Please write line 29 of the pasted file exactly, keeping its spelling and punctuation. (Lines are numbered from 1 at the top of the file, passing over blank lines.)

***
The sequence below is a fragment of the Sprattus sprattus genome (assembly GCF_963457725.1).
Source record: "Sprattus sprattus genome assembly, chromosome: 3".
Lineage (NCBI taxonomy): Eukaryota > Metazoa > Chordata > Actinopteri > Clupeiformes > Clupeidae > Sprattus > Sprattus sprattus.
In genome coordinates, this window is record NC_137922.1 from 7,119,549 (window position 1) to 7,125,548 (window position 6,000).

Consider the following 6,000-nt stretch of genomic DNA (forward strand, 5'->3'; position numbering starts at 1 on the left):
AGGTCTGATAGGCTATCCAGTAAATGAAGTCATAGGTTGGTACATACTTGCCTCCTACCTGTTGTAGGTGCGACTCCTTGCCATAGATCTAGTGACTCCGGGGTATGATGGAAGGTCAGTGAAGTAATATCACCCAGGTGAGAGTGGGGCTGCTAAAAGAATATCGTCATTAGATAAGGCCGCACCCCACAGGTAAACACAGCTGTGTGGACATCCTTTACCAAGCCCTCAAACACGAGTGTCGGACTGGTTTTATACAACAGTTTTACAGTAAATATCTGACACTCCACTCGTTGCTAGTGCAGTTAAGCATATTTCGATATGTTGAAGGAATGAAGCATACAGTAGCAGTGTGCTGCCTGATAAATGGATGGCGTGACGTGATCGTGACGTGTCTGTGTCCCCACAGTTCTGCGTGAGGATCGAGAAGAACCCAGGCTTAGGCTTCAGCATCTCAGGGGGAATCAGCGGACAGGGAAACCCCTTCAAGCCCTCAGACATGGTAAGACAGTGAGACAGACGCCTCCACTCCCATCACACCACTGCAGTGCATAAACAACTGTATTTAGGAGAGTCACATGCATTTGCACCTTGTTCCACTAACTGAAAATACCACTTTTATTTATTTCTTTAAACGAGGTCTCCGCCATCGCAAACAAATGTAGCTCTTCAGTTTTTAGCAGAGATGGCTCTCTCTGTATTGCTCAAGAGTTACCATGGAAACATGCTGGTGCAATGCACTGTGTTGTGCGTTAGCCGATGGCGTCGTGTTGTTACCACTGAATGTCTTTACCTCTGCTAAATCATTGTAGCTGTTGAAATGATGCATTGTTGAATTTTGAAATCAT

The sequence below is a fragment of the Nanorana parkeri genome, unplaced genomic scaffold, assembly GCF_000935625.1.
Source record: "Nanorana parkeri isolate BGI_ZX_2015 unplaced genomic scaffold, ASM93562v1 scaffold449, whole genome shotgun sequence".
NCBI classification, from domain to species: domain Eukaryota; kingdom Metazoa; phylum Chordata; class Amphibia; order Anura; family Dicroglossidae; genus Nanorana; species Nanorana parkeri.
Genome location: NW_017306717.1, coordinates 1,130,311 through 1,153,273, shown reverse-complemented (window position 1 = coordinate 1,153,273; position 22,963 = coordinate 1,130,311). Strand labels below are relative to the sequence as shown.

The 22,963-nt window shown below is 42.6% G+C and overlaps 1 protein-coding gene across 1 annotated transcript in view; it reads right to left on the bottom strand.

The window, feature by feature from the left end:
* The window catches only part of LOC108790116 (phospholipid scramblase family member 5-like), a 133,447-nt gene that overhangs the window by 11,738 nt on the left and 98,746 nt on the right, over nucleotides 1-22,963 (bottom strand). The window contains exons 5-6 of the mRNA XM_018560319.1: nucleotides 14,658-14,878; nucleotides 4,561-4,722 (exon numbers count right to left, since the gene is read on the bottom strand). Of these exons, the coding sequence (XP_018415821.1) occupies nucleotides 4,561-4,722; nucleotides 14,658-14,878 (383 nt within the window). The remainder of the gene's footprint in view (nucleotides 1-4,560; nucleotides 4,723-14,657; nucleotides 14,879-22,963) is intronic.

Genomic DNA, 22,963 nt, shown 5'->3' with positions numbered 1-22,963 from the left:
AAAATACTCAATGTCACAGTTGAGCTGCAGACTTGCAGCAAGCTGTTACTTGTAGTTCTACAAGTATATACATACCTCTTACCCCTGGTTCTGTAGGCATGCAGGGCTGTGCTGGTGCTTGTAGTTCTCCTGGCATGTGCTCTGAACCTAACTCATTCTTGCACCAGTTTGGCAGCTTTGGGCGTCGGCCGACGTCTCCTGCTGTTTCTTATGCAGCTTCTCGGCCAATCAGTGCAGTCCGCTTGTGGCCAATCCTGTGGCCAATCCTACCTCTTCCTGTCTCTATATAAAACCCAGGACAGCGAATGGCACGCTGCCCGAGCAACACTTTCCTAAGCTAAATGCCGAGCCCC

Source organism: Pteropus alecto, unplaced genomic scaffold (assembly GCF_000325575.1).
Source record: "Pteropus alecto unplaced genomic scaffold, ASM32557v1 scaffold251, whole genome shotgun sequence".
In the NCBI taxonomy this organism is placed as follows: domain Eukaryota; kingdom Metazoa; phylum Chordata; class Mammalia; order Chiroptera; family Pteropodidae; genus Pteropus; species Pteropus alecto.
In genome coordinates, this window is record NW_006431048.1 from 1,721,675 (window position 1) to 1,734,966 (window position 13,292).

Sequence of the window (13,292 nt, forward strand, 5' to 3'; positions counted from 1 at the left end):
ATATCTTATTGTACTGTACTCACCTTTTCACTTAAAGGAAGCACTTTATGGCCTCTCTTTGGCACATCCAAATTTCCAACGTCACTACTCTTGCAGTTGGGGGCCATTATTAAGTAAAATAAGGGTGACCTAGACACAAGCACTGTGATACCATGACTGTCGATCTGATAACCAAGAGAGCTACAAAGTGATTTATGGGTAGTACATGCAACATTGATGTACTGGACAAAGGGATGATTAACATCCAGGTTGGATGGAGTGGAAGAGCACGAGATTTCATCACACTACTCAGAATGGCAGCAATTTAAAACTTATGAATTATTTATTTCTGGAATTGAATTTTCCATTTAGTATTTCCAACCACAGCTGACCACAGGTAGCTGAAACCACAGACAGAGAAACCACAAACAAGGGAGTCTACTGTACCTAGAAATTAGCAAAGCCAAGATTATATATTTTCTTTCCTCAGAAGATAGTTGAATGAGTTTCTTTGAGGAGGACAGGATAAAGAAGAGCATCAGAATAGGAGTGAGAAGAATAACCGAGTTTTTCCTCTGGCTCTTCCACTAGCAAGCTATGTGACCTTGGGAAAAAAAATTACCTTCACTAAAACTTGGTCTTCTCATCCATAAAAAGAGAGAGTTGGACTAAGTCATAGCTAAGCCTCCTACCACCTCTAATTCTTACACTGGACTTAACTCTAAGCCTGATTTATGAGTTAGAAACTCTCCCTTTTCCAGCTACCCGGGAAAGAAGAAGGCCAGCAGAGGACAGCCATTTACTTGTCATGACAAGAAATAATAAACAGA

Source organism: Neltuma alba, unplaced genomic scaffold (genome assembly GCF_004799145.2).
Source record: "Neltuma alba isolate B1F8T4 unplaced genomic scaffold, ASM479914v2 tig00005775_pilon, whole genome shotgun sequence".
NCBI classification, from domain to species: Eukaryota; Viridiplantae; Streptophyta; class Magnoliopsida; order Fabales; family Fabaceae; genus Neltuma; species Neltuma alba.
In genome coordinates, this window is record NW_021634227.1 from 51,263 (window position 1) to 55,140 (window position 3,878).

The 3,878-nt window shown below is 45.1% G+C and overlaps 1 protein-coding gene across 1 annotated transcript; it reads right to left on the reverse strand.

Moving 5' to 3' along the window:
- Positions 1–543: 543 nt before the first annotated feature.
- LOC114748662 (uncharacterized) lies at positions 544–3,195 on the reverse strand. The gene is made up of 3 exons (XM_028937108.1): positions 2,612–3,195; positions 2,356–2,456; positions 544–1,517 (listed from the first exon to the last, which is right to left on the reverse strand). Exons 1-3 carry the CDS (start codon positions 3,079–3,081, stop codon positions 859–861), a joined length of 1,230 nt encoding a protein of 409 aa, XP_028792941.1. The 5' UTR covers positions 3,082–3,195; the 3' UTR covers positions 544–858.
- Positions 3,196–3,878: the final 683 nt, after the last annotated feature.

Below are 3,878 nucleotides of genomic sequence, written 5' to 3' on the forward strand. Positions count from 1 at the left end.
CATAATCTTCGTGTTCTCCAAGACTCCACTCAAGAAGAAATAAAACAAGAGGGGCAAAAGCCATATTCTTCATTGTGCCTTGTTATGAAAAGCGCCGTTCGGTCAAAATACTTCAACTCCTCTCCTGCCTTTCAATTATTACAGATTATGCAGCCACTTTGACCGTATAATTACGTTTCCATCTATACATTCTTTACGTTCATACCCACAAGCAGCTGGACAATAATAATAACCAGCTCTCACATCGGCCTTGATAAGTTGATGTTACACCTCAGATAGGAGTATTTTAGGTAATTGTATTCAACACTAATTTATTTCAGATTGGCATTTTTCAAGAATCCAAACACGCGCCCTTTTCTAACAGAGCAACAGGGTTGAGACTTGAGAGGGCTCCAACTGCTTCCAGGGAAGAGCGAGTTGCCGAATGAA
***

- LOC114748662 (uncharacterized) lies at positions 544–3,195 on the reverse strand. The gene is made up of 3 exons (XM_028937108.1): positions 2,612–3,195; positions 2,356–2,456; positions 544–1,517 (listed from the first exon to the last, which is right to left on the reverse strand). Exons 1-3 carry the CDS (start codon positions 3,079–3,081, stop codon positions 859–861), a joined length of 1,230 nt encoding a protein of 409 aa, XP_028792941.1. The 5' UTR covers positions 3,082–3,195; the 3' UTR covers positions 544–858.